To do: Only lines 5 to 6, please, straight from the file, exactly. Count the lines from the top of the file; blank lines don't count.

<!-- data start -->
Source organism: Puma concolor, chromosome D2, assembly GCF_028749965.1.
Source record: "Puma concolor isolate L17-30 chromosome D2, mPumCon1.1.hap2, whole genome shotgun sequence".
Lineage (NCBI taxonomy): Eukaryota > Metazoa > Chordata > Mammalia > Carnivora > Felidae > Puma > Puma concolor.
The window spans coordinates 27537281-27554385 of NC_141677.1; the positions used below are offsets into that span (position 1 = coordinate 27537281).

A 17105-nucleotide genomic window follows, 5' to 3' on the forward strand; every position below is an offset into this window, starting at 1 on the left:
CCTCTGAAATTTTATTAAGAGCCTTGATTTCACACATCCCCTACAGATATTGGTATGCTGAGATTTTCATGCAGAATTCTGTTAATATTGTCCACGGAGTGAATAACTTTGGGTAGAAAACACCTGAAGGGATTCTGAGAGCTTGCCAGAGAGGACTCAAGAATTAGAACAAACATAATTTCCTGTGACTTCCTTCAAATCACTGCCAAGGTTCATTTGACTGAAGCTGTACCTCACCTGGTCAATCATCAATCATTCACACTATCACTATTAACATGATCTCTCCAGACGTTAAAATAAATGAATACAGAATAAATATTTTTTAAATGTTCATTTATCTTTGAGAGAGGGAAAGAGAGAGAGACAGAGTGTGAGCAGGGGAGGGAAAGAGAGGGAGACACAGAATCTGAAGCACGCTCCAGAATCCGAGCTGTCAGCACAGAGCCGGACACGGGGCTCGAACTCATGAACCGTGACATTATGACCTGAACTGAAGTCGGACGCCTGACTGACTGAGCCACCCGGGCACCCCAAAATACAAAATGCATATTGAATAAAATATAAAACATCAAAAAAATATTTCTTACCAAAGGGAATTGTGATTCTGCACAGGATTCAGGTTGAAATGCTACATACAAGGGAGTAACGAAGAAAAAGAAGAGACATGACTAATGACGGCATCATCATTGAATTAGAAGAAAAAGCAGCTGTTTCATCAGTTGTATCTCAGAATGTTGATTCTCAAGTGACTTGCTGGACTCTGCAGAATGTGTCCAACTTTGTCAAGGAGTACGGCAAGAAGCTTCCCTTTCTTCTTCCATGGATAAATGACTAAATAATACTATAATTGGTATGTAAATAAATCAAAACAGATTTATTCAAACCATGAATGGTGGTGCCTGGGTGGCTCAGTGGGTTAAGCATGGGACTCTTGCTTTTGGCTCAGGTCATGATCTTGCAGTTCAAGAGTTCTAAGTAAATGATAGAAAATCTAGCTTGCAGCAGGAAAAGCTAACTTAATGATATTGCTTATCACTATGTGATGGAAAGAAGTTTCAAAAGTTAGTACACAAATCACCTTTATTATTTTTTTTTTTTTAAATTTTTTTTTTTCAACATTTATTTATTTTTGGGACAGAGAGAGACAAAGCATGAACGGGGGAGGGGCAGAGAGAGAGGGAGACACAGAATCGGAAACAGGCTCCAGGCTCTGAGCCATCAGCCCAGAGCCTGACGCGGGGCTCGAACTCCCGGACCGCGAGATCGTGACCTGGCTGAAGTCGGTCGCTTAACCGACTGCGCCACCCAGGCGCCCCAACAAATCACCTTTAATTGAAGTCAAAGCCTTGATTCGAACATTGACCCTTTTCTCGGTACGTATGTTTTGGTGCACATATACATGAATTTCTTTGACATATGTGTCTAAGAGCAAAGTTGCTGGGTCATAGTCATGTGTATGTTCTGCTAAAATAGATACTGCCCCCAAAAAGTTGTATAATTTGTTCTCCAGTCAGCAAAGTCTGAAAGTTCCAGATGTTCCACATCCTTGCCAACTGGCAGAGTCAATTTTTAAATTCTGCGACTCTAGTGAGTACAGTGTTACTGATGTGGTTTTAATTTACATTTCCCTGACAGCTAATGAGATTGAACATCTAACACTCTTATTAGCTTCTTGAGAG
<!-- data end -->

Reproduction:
A 17105-nucleotide genomic window follows, 5' to 3' on the forward strand; every position below is an offset into this window, starting at 1 on the left:
CCTCTGAAATTTTATTAAGAGCCTTGATTTCACACATCCCCTACAGATATTGGTATGCTGAGATTTTCATGCAGAATTCTGTTAATATTGTCCACGGAGTGAATAACTTTGGGTAGAAAACACCTGAAGGGATTCTGAGAGCTTGCCAGAGAGGACTCAAGAATTAGAACAAACATAATTTCCTGTGACTTCCTTCAAATCACTGCCAAGGTTCATTTGACTGAAGCTGTACCTCACCTGGTCAATCATCAATCATTCACACTATCACTATTAACATGATCTCTCCAGACGTTAAAATAAATGAATACAGAATAAATATTTTTTAAATGTTCATTTATCTTTGAGAGAGGGAAAGAGAGAGAGACAGAGTGTGAGCAGGGGAGGGAAAGAGAGGGAGACACAGAATCTGAAGCACGCTCCAGAATCCGAGCTGTCAGCACAGAGCCGGACACGGGGCTCGAACTCATGAACCGTGACATTATGACCTGAACTGAAGTCGGACGCCTGACTGACTGAGCCACCCGGGCACCCCAAAATACAAAATGCATATTGAATAAAATATAAAACATCAAAAAAATATTTCTTACCAAAGGGAATTGTGATTCTGCACAGGATTCAGGTTGAAATGCTACATACAAGGGAGTAACGAAGAAAAAGAAGAGACATGACTAATGACGGCATCATCATTGAATTAGAAGAAAAAGCAGCTGTTTCATCAGTTGTATCTCAGAATGTTGATTCTCAAGTGACTTGCTGGACTCTGCAGAATGTGTCCAACTTTGTCAAGGAGTACGGCAAGAAGCTTCCCTTTCTTCTTCCATGGATAAATGACTAAATAATACTATAATTGGTATGTAAATAAATCAAAACAGATTTATTCAAACCATGAATGGTGGTGCCTGGGTGGCTCAGTGGGTTAAGCATGGGACTCTTGCTTTTGGCTCAGGTCATGATCTTGCAGTTCAAGAGTTCTAAGTAAATGATAGAAAATCTAGCTTGCAGCAGGAAAAGCTAACTTAATGATATTGCTTATCACTATGTGATGGAAAGAAGTTTCAAAAGTTAGTACACAAATCACCTTTATTATTTTTTTTTTTTTAAATTTTTTTTTTTCAACATTTATTTATTTTTGGGACAGAGAGAGACAAAGCATGAACGGGGGAGGGGCAGAGAGAGAGGGAGACACAGAATCGGAAACAGGCTCCAGGCTCTGAGCCATCAGCCCAGAGCCTGACGCGGGGCTCGAACTCCCGGACCGCGAGATCGTGACCTGGCTGAAGTCGGTCGCTTAACCGACTGCGCCACCCAGGCGCCCCAACAAATCACCTTTAATTGAAGTCAAAGCCTTGATTCGAACATTGACCCTTTTCTCGGTACGTATGTTTTGGTGCACATATACATGAATTTCTTTGACATATGTGTCTAAGAGCAAAGTTGCTGGGTCATAGTCATGTGTATGTTCTGCTAAAATAGATACTGCCCCCAAAAAGTTGTATAATTTGTTCTCCAGTCAGCAAAGTCTGAAAGTTCCAGATGTTCCACATCCTTGCCAACTGGCAGAGTCAATTTTTAAATTCTGCGACTCTAGTGAGTACAGTGTTACTGATGTGGTTTTAATTTACATTTCCCTGACAGCTAATGAGATTGAACATCTAACACTCTTATTAGCTTCTTGAGAG